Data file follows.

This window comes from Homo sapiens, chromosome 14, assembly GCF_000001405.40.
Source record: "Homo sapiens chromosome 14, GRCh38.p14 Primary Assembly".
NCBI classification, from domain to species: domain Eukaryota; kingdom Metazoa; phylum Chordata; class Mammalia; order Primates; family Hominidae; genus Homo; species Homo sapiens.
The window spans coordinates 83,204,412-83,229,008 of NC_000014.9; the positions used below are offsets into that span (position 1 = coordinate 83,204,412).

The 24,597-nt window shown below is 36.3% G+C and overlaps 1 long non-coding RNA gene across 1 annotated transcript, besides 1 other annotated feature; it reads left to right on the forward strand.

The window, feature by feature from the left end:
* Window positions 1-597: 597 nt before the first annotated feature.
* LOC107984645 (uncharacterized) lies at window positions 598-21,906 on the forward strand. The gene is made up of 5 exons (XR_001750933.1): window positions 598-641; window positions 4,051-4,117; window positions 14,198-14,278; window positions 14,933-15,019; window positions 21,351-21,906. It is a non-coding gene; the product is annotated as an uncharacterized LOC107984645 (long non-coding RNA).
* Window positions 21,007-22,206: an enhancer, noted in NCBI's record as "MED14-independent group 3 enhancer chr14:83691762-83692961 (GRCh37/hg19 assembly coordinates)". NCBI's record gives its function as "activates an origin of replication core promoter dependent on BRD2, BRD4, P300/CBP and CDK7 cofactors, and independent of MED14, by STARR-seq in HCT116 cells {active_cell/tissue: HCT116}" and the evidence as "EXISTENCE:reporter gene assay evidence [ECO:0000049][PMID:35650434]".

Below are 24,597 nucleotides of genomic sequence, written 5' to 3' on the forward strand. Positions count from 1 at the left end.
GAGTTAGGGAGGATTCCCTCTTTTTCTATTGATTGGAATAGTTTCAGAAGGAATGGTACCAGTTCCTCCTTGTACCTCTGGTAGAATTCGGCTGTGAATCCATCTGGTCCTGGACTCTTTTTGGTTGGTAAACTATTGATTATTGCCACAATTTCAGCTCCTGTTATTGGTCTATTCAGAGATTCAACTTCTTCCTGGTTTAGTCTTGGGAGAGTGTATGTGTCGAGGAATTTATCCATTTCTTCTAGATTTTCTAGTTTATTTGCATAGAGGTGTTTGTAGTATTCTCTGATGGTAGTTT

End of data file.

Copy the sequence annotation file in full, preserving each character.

This window comes from Homo sapiens, chromosome 14, assembly GCF_000001405.40.
Source record: "Homo sapiens chromosome 14, GRCh38.p14 Primary Assembly".
NCBI classification, from domain to species: domain Eukaryota; kingdom Metazoa; phylum Chordata; class Mammalia; order Primates; family Hominidae; genus Homo; species Homo sapiens.
The window spans coordinates 83,204,412-83,229,008 of NC_000014.9; the positions used below are offsets into that span (position 1 = coordinate 83,204,412).

The 24,597-nt window shown below is 36.3% G+C and overlaps 1 long non-coding RNA gene across 1 annotated transcript, besides 1 other annotated feature; it reads left to right on the forward strand.

The window, feature by feature from the left end:
* Window positions 1-597: 597 nt before the first annotated feature.
* LOC107984645 (uncharacterized) lies at window positions 598-21,906 on the forward strand. The gene is made up of 5 exons (XR_001750933.1): window positions 598-641; window positions 4,051-4,117; window positions 14,198-14,278; window positions 14,933-15,019; window positions 21,351-21,906. It is a non-coding gene; the product is annotated as an uncharacterized LOC107984645 (long non-coding RNA).
* Window positions 21,007-22,206: an enhancer, noted in NCBI's record as "MED14-independent group 3 enhancer chr14:83691762-83692961 (GRCh37/hg19 assembly coordinates)". NCBI's record gives its function as "activates an origin of replication core promoter dependent on BRD2, BRD4, P300/CBP and CDK7 cofactors, and independent of MED14, by STARR-seq in HCT116 cells {active_cell/tissue: HCT116}" and the evidence as "EXISTENCE:reporter gene assay evidence [ECO:0000049][PMID:35650434]".

Below are 24,597 nucleotides of genomic sequence, written 5' to 3' on the forward strand. Positions count from 1 at the left end.
GAGTTAGGGAGGATTCCCTCTTTTTCTATTGATTGGAATAGTTTCAGAAGGAATGGTACCAGTTCCTCCTTGTACCTCTGGTAGAATTCGGCTGTGAATCCATCTGGTCCTGGACTCTTTTTGGTTGGTAAACTATTGATTATTGCCACAATTTCAGCTCCTGTTATTGGTCTATTCAGAGATTCAACTTCTTCCTGGTTTAGTCTTGGGAGAGTGTATGTGTCGAGGAATTTATCCATTTCTTCTAGATTTTCTAGTTTATTTGCATAGAGGTGTTTGTAGTATTCTCTGATGGTAGTTT